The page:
The mission of the CSD is to ensure effective follow-up of the UN Conference on Environment and Development (UNCED, Rio, 1992), to enhance international and intergovernmental cooperation on sustainable development and to examine progress made in implementing Agenda 21. This year, the Commission addressed the following issues: sustainable tourism, energy, consumption and production patterns as well as oceans and seas. The 7th session also served as a preparatory meeting for the UN Special Session on Small Islands Developing States (SIDS).
 
On Sustainable Tourism, sex-tourism was de-linked from other tourism issues, since it might, according to several developing countries, sensationalise the issue and bring bad publicity to some countries. Delegates also found it premature to establish a global code of ethics since there were different views regarding the nature and scope of sustainable tourism guidelines and the timing of their implementation.
 
In its decision on tourism, the Commission urged governments "to consult and work in partnership with all major groups, local and indigenous communities to facilitate their active participation at all levels of the tourism development process; to promote a favorable framework for small and medium-sized enterprises in recognition of the employment potential of sustainable tourism; and to maximise the potential of tourism for eradicating poverty". Delegates present at the CSD also recommended that the tourism industry should: "develop environmentally, socially and culturally compatible forms of tourism; continue the development and implementation of voluntary initiatives; take effective steps to reduce the volume of waste associated with travel and tourism activities; provide information to tourists on ecological and cultural values in destination regions; and distance itself publicly from illegal, abusive or exploitative forms of tourism".
 
The decision on Consumption and Production patterns reiterated the need to change the present wasteful patterns and called upon developed nations to take the lead in this regard. However, some developed countries stated that sustainable production and consumption patterns should be pursued by all countries and the European Union drew attention to the unsustainable patterns of the richer segments of the population in all countries. Norway pointed out that there were benefits for the poor in striving for more efficient consumption patterns whatever the country. The EU also called for an increase of Official Development Aid (ODA), while developing countries insisted that the debt burden needed to be reduced in order to eradicate poverty.
 
The decision of the Commission urged the different actors to promote eco-efficiency and cleaner production, internalise environmental costs and benefits in pricing, increase environmental education and awareness, improve information on environmental impacts, promote the transfer of environmentally-friendly technologies and best practices, as well as advertise and promote the potential of eco-efficiency for cost reduction and competitiveness.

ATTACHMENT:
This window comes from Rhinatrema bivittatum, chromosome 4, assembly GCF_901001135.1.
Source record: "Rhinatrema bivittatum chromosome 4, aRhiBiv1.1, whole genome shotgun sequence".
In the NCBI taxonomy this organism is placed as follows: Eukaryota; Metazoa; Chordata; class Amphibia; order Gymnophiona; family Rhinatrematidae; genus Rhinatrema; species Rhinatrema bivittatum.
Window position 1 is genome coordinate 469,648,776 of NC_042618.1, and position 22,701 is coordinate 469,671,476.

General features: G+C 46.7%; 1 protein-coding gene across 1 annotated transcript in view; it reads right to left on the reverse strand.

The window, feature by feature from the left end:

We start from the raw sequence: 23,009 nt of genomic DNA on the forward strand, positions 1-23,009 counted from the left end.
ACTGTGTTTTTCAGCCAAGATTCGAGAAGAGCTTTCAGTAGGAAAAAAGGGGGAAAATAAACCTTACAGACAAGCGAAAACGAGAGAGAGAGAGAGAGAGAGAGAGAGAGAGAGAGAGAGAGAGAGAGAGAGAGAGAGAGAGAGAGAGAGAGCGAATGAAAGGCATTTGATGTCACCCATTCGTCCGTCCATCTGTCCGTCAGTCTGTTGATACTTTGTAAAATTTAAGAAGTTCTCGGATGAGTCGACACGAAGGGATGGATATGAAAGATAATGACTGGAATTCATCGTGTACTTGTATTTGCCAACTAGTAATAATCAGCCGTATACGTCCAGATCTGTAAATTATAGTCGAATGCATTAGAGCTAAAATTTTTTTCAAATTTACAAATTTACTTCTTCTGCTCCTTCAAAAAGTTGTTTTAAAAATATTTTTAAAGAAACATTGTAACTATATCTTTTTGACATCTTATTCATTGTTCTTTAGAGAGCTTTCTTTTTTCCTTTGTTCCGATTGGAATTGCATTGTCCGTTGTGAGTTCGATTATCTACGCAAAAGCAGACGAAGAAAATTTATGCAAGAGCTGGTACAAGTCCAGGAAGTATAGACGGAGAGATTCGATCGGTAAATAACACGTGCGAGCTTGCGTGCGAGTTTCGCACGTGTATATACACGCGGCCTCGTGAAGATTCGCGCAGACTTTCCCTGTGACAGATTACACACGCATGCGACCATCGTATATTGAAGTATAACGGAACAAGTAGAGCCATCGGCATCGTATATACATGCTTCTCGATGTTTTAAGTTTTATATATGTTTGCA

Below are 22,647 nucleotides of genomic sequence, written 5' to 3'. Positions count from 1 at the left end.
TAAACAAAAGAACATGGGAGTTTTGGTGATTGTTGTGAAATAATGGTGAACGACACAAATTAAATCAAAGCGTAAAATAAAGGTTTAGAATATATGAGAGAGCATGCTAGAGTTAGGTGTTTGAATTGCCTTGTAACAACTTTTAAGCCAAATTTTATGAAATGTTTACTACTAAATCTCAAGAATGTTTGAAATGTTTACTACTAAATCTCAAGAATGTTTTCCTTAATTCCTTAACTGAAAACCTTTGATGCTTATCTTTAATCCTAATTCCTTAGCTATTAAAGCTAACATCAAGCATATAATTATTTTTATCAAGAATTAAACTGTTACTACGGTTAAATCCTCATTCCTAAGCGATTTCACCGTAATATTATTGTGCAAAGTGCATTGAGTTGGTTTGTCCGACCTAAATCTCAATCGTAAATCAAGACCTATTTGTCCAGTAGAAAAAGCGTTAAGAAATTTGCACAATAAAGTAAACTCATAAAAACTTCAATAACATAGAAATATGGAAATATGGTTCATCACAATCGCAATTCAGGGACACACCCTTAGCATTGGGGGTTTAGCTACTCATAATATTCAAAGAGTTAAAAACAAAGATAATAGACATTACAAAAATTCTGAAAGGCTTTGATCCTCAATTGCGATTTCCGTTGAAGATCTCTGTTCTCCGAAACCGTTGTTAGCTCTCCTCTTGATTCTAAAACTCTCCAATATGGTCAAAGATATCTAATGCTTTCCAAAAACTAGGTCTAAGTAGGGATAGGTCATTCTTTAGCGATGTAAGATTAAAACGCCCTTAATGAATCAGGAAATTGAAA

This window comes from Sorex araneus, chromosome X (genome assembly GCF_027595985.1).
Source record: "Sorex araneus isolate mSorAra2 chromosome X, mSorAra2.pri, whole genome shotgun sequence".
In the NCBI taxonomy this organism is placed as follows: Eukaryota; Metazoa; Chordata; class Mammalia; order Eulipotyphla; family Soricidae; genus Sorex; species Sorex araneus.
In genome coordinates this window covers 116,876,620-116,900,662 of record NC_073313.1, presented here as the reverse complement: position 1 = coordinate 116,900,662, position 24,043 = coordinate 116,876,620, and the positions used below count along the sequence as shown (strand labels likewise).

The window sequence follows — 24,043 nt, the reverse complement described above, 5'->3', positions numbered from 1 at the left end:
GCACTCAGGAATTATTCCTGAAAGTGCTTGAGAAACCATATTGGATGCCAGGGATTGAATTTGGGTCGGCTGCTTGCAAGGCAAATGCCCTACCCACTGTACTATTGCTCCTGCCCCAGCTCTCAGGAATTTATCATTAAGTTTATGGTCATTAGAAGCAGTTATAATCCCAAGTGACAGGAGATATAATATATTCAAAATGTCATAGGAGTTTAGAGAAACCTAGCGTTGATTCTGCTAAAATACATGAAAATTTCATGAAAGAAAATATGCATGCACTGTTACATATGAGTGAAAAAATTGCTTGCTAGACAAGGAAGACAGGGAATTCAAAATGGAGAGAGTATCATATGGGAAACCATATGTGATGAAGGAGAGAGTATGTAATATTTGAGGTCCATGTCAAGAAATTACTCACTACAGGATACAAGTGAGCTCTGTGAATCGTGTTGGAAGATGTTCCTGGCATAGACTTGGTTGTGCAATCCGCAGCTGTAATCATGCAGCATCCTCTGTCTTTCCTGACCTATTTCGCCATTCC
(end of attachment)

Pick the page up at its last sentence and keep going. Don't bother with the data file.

On Oceans and Seas the Commission noted that they are vital in providing resources, ensuring economic prosperity and food security and play an important role in eradicating poverty. The CSD also recommended that priority should be given to the conservation and sustainable use of marine resources, the prevention of pollution from land-based activities, the scientific understanding of oceans and seas and that the implementation of the UN Convention on the Law of the Seas (UNCLOS) and Agenda 21 be encouraged.
 
During their debates, delegates failed to reach agreement on several issues. Among these was the right of Small Island Developing States to regulate, restrict and/or ban the importation of products containing hazardous substances and to prohibit the transboundary movement of hazardous and radioactive wastes and materials within their jurisdiction, consistent with international law.
 
Energy will be one of the main themes addressed by the 9th Session of the CSD in 2001. This year, delegates present in New York decided to provide for the establishment of an Intergovernmental Group of Experts on Energy and Sustainable Development. This Group will meet ahead of CSD-9 and contribute to the Commission’s work on energy.
 
Finally, some of the NGOs and delegations present at this year’s session felt that early attention should be given to the preparation of the Earth Summit 3, which will take place in the year 2002 and review the implementation of Agenda 21 since the first Earth Summit in Rio de Janeiro in 1992.
 
 
For further information on the outcome of the CSD-7, please contact the GLOBE Office in Cape Town or access the CSD website at: http://www.un.org/esa/sustdev/